26 march 2013

Surplus of dentists brings changes to the profession in Canada


(AFP/Didier Pallage)
The Canadian Dental Association is concerned about the surplus of dentists in large cities.

A recent report on the practice of dentistry suggests that “the average dentist may be closer to the edge of a [cliff] than the average Canadian.”

According to the “doom and gloom” study done by consultants R.K. House and Associates for the Ontario Dental Association (ODA), a surplus of dentists combined with declining demand will make it harder for professionals to open and maintain their practices.
“There definitely is a concern about the supply of dentists,” says Dr. Benoit Soucy, a dentist specialized in prosthodontics and Director of Clinical and Scientific Affairs for the Canadian Dental Association (CDA).

“We’re getting a lot of new dentists that are starting shop in Canada”, he says, adding that the supply depends on how many students faculties accept and on how many immigrant dentists come to the country.

Some Canadian clinics offer teeth whitening promotions to attract new patients (Radio-Canada)

Attractive discounts to patients

In order to attract new patients, some dentists offer attractive discounts on teeth whitening, for example. But Dr. Soucy says it’s better to separate long term oral health services from one-time cosmetic concerns.

“The best way to keep your oral health is to select a dentist that you get along with… and that you want to maintain a long relationship with”, he says.

Dr. Soucy says older dentists have been adapting to new practices in dentistry for the past decades.

“To a great extent this is an evolution that has paralleled the technological evolution that dentists have to keep abreast of through continuing education,” he says.

Dentists are also changing the way their practices operate. Many now work in more visible, people-friendly clinics, with extended hours. Dr. Soucy believes those changes are positive, “because they let people have access to dental care easier and maybe might entice people that would not have showed up to come and get the care that they badly need.”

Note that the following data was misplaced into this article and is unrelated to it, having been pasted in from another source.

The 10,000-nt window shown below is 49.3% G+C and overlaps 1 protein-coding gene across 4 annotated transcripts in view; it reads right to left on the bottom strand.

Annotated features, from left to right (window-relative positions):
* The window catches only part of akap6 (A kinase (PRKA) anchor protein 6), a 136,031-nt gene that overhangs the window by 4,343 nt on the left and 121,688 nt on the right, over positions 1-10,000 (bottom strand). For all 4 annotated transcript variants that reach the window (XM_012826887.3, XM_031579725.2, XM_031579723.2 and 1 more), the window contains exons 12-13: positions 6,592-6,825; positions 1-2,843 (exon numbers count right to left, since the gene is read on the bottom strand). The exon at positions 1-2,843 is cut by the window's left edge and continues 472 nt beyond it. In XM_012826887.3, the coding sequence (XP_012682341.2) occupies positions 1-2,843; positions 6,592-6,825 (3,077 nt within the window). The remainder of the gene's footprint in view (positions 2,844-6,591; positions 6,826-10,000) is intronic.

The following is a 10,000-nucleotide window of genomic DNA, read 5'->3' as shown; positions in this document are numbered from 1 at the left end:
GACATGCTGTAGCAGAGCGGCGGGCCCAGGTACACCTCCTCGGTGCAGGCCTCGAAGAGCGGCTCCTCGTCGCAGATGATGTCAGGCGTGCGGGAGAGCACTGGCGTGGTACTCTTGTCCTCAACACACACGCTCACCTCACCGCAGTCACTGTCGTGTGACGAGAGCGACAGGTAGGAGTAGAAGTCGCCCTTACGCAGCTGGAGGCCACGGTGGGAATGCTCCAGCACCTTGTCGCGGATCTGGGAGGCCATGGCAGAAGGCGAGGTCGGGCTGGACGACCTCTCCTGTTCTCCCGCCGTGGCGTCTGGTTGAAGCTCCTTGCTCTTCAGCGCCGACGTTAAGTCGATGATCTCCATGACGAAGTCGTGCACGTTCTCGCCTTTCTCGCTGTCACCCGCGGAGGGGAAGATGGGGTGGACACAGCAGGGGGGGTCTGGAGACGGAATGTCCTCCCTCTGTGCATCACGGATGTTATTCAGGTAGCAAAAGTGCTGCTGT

Smaller communites under-serviced

Although the data cited in the report suggests the market is tightening all over Canada, Dr. Soucy says smaller communities are actually under-serviced.

“There are definitely more dentists in larger cities that in smaller cities. It is something we’re … concerned about, because it could be an impediment to access to care in some areas”, he says.

The report also suggests that demand for dental care services is likely to decline, as Canadian families’ real income shrinks. According to Dr. Soucy, the decline in demand might mean something more encouraging.

“It’s actually good news for us, to see that the demand is going down, because it means that we must be doing something right and [we] are making sure that the Canadian public is improving its oral health”, he says.

External Links:
Canadian Dental Association
Economic Report on Dentistry by R.K. House & Associates Ltd.

Dr. Benoit Soucy, Director of Clinical and Scientific Affairs for the Canadian Dental Association, talks to Gilda Salomone about some of the recent changes in dentistry in Canada.
Vous devez avoir la dernière version de Flash Player installée.


Please comment on this article

Note: By submitting your comments, you acknowledge that Radio Canada International has the right to reproduce, broadcast, and publicize comments, in whole or in part, in any manner whatsoever. Please note that Radio Canada International does not endorse any of the views posted. Your comments will be pre-moderated and published if they meet RCI's Netiquette. Netiquette

Answer *
First name *
Last name *
Email *
City *
Visual confirmation *
Fields with * are mandatory.



Envoyer votre photo!


*RCI is not responsible for any external content